3. Doubling Down on “Click and Mortar” Hybrid Models: The pandemic made virtual health a necessity, and, as patients gained experience with this delivery model, virtual care has become a preferred method for many. In February the Department of Health and Human Services contributed $55 million to increase adoption and utilization of virtual health and reimagining how traditionally underserved populations access care. Virtual and In-Person hybrid models—dubbed “click and mortar” models—combine the benefits of virtual with in-person care, depending on the level of specific need at any given time. This allows for healthcare to be delivered when and where it is needed, reducing patient burden both from a convenience and cost perspective. Ultimately, this reimagining of healthcare delivery results in more accessible, personalized medicine and a better patient journey.

4. Revolutionizing Home Care: Inspired by the success of virtual care, the ability to offer patients treatment from the comfort of their own homes is revolutionizing quality of care and accessibility. This is especially true for Medicare fee-for services and Medicare Advantage beneficiaries, who, during the pandemic, were able to transfer many of their needed services out of healthcare facilities and into the home. It is a trend that is only growing, and, in the next three years, it is estimated this demographic will transfer nearly $265 billion worth of healthcare services to home settings. This reinvention of services is centered on quality and comfort, minimizing transportation and other access barriers, and outsourcing many clinical services from hospital buildings.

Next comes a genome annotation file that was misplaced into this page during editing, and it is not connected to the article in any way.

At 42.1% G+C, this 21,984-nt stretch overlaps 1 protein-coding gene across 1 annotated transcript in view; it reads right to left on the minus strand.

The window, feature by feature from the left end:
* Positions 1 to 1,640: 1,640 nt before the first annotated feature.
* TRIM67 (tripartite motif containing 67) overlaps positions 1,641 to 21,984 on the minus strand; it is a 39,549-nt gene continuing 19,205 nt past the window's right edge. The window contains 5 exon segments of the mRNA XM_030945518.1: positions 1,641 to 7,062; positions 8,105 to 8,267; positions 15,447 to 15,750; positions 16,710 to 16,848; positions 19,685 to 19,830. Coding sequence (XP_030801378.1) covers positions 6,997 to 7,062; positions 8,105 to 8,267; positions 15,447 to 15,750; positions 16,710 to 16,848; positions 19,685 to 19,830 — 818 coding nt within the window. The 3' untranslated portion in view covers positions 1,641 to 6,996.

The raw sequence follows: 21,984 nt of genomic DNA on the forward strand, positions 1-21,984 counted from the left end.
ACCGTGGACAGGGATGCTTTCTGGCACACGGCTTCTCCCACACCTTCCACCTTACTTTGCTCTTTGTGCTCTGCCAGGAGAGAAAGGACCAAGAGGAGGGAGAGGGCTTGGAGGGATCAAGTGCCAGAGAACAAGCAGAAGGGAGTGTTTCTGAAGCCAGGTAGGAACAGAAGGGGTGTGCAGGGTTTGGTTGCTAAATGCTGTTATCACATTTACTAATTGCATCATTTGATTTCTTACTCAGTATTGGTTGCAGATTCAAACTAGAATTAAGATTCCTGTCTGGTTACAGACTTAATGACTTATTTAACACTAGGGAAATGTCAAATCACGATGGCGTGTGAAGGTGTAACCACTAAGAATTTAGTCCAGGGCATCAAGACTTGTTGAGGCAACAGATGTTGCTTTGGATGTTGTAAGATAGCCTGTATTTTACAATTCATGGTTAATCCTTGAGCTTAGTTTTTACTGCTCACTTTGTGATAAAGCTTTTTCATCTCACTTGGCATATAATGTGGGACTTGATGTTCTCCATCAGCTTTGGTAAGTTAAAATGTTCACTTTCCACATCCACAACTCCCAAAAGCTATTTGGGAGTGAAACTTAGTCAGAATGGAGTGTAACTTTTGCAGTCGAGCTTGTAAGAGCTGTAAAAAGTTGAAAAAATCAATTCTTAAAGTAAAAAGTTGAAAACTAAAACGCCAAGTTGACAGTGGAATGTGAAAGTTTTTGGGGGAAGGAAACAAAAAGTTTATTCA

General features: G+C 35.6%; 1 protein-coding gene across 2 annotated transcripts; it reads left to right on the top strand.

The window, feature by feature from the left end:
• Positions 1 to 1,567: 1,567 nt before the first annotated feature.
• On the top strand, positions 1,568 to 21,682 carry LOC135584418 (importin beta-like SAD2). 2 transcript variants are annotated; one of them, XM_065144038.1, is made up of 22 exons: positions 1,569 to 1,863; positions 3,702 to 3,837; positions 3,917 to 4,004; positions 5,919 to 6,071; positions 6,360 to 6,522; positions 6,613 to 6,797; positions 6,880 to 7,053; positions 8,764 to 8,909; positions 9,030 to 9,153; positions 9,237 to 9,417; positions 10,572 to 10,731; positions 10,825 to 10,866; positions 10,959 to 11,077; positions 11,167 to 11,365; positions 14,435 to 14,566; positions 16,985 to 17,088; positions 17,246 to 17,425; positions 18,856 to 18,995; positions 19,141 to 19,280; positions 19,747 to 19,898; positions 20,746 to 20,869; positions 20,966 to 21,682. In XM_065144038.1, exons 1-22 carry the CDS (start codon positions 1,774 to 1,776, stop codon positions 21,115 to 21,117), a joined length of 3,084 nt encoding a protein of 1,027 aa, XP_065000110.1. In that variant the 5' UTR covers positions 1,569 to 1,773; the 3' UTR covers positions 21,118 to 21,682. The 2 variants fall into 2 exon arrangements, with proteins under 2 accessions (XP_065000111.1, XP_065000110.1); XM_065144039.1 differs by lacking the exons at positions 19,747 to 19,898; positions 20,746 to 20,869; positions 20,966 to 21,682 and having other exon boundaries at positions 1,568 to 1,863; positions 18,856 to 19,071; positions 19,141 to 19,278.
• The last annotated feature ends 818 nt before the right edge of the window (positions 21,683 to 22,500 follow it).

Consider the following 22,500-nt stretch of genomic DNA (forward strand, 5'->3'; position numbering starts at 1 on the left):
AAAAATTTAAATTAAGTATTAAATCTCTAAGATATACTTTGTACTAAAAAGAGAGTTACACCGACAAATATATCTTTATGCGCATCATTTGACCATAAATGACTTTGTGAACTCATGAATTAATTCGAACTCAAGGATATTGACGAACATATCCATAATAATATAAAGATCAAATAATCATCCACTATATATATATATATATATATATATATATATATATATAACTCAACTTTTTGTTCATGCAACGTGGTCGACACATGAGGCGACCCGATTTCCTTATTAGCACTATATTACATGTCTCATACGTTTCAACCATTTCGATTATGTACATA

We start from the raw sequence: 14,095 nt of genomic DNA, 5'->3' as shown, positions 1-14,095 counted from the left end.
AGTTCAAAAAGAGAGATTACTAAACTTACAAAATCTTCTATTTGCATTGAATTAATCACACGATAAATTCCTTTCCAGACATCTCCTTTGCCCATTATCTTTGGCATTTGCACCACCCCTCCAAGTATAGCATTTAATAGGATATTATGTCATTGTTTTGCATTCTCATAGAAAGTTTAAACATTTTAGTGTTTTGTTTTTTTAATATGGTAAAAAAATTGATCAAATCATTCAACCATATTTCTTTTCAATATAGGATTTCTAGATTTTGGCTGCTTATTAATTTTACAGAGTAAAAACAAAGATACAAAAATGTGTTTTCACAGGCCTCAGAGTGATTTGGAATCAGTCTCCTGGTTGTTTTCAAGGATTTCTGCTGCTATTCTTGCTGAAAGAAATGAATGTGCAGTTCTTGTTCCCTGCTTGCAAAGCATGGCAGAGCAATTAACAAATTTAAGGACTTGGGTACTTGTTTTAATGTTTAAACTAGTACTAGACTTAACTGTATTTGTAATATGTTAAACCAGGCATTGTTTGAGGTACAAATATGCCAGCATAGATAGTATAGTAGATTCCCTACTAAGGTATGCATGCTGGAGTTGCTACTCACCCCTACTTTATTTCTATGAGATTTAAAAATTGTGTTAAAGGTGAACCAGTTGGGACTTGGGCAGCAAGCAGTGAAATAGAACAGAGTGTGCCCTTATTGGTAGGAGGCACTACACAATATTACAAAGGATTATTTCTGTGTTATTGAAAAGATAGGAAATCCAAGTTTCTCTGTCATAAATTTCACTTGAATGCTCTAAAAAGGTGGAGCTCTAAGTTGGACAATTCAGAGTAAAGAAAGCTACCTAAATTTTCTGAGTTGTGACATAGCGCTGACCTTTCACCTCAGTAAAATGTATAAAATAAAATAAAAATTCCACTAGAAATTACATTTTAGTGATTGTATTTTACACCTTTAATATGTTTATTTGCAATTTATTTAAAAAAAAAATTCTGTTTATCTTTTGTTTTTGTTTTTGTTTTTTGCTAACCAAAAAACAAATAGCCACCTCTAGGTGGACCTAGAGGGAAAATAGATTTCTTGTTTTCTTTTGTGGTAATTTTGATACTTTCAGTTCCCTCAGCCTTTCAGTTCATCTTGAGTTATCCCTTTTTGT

5. Accelerating Artificial Intelligence (AI) and Automation: Like the merging of health tech with big tech, AI in healthcare historically has been overhyped. But, its time, too, has come. AI and automation allow for health systems and practitioners to remove the tasks that humans do not have to do, such as patient monitoring, scribing, and many administrative duties. I foresee this having the most impact on administrative costs, which are at least 15% of our total healthcare expenditure in the U.S. (and this rate is growing 2.5 times faster than for comparable countries). Moreover, over half of our administrative costs are considered as waste. AI is already making a difference in reducing labor intensive tasks that contribute to burnout and in speeding up imaging processing to deliver faster care. There is a real opportunity here to make our healthcare system more efficient and affordable, and the tandem of AI and automation will fuel this disruption.